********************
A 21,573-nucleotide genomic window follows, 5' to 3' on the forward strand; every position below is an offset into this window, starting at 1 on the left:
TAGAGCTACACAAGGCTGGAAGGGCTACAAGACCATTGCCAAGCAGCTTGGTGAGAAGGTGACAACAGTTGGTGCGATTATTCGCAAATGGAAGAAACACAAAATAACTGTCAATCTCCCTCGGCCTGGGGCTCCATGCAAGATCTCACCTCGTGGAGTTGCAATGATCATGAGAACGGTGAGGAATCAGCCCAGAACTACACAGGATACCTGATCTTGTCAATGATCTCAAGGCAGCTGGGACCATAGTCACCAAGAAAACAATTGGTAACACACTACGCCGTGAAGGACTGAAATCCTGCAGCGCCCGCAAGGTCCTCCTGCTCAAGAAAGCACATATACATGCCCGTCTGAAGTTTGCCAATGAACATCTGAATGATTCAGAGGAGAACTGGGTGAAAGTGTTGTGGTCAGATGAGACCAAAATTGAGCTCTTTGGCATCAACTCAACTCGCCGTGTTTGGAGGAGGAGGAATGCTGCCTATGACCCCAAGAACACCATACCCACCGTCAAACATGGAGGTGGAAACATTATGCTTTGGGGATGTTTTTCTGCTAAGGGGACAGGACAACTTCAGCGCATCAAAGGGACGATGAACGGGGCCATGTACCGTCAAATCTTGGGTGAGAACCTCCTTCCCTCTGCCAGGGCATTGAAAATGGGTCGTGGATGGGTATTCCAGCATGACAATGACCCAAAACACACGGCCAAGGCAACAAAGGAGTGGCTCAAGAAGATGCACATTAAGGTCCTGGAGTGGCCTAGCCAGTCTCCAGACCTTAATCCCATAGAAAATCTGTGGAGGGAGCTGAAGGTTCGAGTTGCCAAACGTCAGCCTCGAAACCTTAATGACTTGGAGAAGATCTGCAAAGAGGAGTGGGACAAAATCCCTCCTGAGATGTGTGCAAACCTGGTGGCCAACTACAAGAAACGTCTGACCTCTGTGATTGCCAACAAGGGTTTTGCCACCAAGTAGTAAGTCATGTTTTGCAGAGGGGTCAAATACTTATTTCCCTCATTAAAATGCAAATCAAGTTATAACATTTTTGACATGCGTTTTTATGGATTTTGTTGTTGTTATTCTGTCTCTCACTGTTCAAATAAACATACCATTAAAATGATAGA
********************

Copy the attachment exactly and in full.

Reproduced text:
A 21,573-nucleotide genomic window follows, 5' to 3' on the forward strand; every position below is an offset into this window, starting at 1 on the left:
TAGAGCTACACAAGGCTGGAAGGGCTACAAGACCATTGCCAAGCAGCTTGGTGAGAAGGTGACAACAGTTGGTGCGATTATTCGCAAATGGAAGAAACACAAAATAACTGTCAATCTCCCTCGGCCTGGGGCTCCATGCAAGATCTCACCTCGTGGAGTTGCAATGATCATGAGAACGGTGAGGAATCAGCCCAGAACTACACAGGATACCTGATCTTGTCAATGATCTCAAGGCAGCTGGGACCATAGTCACCAAGAAAACAATTGGTAACACACTACGCCGTGAAGGACTGAAATCCTGCAGCGCCCGCAAGGTCCTCCTGCTCAAGAAAGCACATATACATGCCCGTCTGAAGTTTGCCAATGAACATCTGAATGATTCAGAGGAGAACTGGGTGAAAGTGTTGTGGTCAGATGAGACCAAAATTGAGCTCTTTGGCATCAACTCAACTCGCCGTGTTTGGAGGAGGAGGAATGCTGCCTATGACCCCAAGAACACCATACCCACCGTCAAACATGGAGGTGGAAACATTATGCTTTGGGGATGTTTTTCTGCTAAGGGGACAGGACAACTTCAGCGCATCAAAGGGACGATGAACGGGGCCATGTACCGTCAAATCTTGGGTGAGAACCTCCTTCCCTCTGCCAGGGCATTGAAAATGGGTCGTGGATGGGTATTCCAGCATGACAATGACCCAAAACACACGGCCAAGGCAACAAAGGAGTGGCTCAAGAAGATGCACATTAAGGTCCTGGAGTGGCCTAGCCAGTCTCCAGACCTTAATCCCATAGAAAATCTGTGGAGGGAGCTGAAGGTTCGAGTTGCCAAACGTCAGCCTCGAAACCTTAATGACTTGGAGAAGATCTGCAAAGAGGAGTGGGACAAAATCCCTCCTGAGATGTGTGCAAACCTGGTGGCCAACTACAAGAAACGTCTGACCTCTGTGATTGCCAACAAGGGTTTTGCCACCAAGTAGTAAGTCATGTTTTGCAGAGGGGTCAAATACTTATTTCCCTCATTAAAATGCAAATCAAGTTATAACATTTTTGACATGCGTTTTTATGGATTTTGTTGTTGTTATTCTGTCTCTCACTGTTCAAATAAACATACCATTAAAATGATAGA